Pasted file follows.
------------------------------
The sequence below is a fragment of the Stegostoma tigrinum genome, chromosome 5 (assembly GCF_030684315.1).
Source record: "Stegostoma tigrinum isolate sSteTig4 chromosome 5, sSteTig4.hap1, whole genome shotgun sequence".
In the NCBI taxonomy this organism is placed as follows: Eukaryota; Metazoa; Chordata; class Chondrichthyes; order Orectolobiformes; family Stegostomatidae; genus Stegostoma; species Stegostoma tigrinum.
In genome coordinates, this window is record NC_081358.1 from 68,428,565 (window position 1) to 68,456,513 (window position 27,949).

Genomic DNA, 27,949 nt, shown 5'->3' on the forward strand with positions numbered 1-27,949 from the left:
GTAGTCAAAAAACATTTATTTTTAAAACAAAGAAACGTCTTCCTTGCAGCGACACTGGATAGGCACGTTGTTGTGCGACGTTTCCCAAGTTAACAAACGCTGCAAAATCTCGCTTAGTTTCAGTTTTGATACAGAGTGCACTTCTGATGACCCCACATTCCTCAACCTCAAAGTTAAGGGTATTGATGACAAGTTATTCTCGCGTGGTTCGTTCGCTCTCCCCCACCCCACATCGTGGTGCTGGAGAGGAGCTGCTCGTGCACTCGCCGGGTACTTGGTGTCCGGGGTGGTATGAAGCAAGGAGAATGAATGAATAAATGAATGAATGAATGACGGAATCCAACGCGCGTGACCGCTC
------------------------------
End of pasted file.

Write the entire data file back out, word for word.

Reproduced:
The sequence below is a fragment of the Stegostoma tigrinum genome, chromosome 5 (assembly GCF_030684315.1).
Source record: "Stegostoma tigrinum isolate sSteTig4 chromosome 5, sSteTig4.hap1, whole genome shotgun sequence".
In the NCBI taxonomy this organism is placed as follows: Eukaryota; Metazoa; Chordata; class Chondrichthyes; order Orectolobiformes; family Stegostomatidae; genus Stegostoma; species Stegostoma tigrinum.
In genome coordinates, this window is record NC_081358.1 from 68,428,565 (window position 1) to 68,456,513 (window position 27,949).

Genomic DNA, 27,949 nt, shown 5'->3' on the forward strand with positions numbered 1-27,949 from the left:
GTAGTCAAAAAACATTTATTTTTAAAACAAAGAAACGTCTTCCTTGCAGCGACACTGGATAGGCACGTTGTTGTGCGACGTTTCCCAAGTTAACAAACGCTGCAAAATCTCGCTTAGTTTCAGTTTTGATACAGAGTGCACTTCTGATGACCCCACATTCCTCAACCTCAAAGTTAAGGGTATTGATGACAAGTTATTCTCGCGTGGTTCGTTCGCTCTCCCCCACCCCACATCGTGGTGCTGGAGAGGAGCTGCTCGTGCACTCGCCGGGTACTTGGTGTCCGGGGTGGTATGAAGCAAGGAGAATGAATGAATAAATGAATGAATGAATGACGGAATCCAACGCGCGTGACCGCTC